Positions have hardened between Switzerland and the European Union over advantageous corporate tax rates granted by a number of Swiss cantons.
The EU Commission made it clear that it would not tolerate such practices in talks on Thursday with Michael Ambühl, State Secretary in the Swiss foreign ministry.
After a meeting in Brussels with Eneko Landaburu, director general of the commission's external relations, Ambühl said the EU had "expressed its concern".
Landaburu from Spain appeared less diplomatic in an interview with French-language Swiss radio.
"It's a political problem when we see practices which lead to very pronounced tax evasion and which penalise our member states."
France and Germany are strong supporters of this view but the majority of EU members have not yet made their views known.
The tax issue arose in September in a letter sent by the commission questioning whether the central Swiss cantons of Zug and Schwyz granted unfair tax advantages to foreign firms.
Canton Obwalden has since joined their ranks by introducing at the beginning of the year similar tax breaks to attract companies and wealthy people.
Ambühl reaffirmed the Swiss position that cantonal tax advantages granted to some companies do not violate the 1972 free trade agreement signed between Brussels and Bern, which covers trade in a certain number of goods.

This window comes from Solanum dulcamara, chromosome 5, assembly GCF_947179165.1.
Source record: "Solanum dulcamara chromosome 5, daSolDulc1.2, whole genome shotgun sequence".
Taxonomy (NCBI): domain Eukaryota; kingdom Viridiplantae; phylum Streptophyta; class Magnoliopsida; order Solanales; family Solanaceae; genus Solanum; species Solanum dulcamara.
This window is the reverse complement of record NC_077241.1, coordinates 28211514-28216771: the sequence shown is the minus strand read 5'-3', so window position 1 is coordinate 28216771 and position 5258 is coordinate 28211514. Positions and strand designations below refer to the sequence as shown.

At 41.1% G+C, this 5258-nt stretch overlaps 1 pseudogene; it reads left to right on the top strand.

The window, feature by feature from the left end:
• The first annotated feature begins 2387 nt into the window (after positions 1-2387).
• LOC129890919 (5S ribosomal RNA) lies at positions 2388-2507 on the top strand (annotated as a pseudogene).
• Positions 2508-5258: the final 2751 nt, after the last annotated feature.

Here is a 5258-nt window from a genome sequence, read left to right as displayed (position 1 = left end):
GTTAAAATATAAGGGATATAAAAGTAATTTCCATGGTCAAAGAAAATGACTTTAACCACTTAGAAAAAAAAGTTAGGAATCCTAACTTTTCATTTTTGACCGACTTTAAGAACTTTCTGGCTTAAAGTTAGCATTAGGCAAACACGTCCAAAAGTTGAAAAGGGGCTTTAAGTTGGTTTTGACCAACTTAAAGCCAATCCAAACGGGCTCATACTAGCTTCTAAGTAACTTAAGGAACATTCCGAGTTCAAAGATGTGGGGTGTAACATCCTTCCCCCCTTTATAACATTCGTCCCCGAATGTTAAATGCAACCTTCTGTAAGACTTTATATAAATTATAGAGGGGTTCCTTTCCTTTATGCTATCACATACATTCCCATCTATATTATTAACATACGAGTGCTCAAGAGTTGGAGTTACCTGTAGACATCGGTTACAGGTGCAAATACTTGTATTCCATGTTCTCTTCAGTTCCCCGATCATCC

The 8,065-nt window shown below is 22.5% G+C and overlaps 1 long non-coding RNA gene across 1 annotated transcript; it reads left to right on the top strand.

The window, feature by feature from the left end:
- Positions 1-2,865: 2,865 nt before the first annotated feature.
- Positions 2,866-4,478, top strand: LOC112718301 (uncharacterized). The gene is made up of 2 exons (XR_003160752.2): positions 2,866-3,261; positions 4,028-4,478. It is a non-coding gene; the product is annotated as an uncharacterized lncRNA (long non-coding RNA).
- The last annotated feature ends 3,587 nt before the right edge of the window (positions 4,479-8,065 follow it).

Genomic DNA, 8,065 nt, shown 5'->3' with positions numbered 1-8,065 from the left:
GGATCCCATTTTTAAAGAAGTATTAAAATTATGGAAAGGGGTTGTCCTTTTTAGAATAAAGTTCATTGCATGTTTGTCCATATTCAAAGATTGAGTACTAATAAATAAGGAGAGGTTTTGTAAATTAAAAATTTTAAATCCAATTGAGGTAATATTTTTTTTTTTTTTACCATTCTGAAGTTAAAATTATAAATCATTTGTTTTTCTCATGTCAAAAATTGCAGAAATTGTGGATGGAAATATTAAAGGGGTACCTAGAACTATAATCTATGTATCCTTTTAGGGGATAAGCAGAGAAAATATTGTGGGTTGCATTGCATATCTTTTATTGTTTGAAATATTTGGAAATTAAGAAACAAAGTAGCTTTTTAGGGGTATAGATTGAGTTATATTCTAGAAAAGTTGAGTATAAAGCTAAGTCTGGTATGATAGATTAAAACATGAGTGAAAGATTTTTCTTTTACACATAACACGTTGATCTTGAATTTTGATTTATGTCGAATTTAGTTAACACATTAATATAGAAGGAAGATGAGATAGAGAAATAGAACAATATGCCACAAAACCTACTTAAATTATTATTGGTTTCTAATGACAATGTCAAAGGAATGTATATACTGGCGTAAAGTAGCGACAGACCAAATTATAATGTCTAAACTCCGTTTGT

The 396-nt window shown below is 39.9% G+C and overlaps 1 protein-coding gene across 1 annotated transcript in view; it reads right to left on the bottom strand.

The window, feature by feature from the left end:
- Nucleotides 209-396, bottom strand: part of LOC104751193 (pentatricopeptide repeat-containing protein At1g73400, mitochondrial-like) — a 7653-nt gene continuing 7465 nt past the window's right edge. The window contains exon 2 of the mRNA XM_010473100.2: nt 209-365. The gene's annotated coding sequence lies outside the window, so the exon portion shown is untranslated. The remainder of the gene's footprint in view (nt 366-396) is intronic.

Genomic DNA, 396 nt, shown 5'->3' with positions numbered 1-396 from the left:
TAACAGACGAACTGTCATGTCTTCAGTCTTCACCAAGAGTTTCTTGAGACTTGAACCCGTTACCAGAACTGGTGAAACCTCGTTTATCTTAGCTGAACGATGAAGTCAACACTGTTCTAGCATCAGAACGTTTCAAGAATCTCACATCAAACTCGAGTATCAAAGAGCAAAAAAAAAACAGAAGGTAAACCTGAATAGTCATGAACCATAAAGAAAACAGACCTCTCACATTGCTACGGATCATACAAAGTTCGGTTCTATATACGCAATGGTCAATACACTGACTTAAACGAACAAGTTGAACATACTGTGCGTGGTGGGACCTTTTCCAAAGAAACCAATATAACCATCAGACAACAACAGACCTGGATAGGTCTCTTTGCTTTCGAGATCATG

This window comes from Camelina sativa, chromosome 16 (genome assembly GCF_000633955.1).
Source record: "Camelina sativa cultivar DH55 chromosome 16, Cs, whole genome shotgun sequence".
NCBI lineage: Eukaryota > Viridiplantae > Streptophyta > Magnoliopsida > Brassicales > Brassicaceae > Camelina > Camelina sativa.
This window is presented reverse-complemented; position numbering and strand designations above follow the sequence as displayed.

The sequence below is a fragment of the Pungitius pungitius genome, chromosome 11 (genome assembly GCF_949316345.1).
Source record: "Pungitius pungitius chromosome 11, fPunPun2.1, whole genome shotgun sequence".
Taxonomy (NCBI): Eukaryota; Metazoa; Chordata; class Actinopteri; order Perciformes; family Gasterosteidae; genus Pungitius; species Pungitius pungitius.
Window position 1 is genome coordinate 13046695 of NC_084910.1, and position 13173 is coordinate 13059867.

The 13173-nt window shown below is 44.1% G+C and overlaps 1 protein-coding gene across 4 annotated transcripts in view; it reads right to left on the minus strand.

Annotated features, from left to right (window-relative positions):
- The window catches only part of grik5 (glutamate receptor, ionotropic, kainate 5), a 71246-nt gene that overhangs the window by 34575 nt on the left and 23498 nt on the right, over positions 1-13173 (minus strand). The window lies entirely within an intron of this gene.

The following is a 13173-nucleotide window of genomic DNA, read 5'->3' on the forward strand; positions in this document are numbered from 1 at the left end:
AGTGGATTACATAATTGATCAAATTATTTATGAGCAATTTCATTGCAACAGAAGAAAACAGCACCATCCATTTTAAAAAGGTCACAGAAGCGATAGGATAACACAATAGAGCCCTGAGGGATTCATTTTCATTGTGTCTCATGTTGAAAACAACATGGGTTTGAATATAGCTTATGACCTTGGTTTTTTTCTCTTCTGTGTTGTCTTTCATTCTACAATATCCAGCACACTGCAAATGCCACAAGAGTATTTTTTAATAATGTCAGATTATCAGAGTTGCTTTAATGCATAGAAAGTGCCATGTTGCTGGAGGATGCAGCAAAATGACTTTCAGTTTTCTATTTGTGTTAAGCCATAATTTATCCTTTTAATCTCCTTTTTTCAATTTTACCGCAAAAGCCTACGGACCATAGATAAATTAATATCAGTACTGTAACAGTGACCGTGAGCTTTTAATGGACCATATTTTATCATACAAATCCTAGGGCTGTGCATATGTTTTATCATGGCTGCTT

Switzerland, which is not a member of the EU, is to give Brussels a more detailed report on its views in the middle of this month.
"It's therefore a legal question," Ambühl told Swiss journalists in the Belgian capital.
He added that there was no talk of the issue having ramifications for bilateral relations.
In a related issue, the process of ratification of the second set of bilateral accords between the EU and Switzerland and the extension of the free movement of people to the ten new EU members remains on hold.
The delay has been caused by EU internal bickering over distribution of the planned Swiss contribution of SFr1 billion ($775 million) to the EU cohesion fund.
The EU wants a binding agreement with the Swiss over their contribution, while Bern only wants a memorandum of understanding.
The Swiss also want their contribution to go only to the ten new EU member states, but Greece, Spain and Portugal want a share of the funds.
swissinfo with agencies
The free trade agreement between Switzerland and the then European Economic Community of 1972 is one of the fundamental pillars of economic relations between Bern and Brussels.
Adopted in December 1972, it was a political by-product of the move by Britain and Denmark from the small European Free Trade Association to the large customs union of the EEC.
The scope of the accord covers only industrial goods.
The issue concerns whether advantageous Swiss cantonal tax rates for companies violate the 1972 free trade agreement signed between Bern and Brussels.
It was raised in a letter from the EU Commission in September questioning the tax practices in the central Swiss cantons of Zug and Schwyz.
Switzerland has always said that tax competition among its 26 cantons is healthy and attracts foreign investors.
Low taxes have helped some cantons, in particular Zug and Schwyz, to attract new investment.
The Organisation for Economic Cooperation and Development in Paris considers such practices "unharmful".
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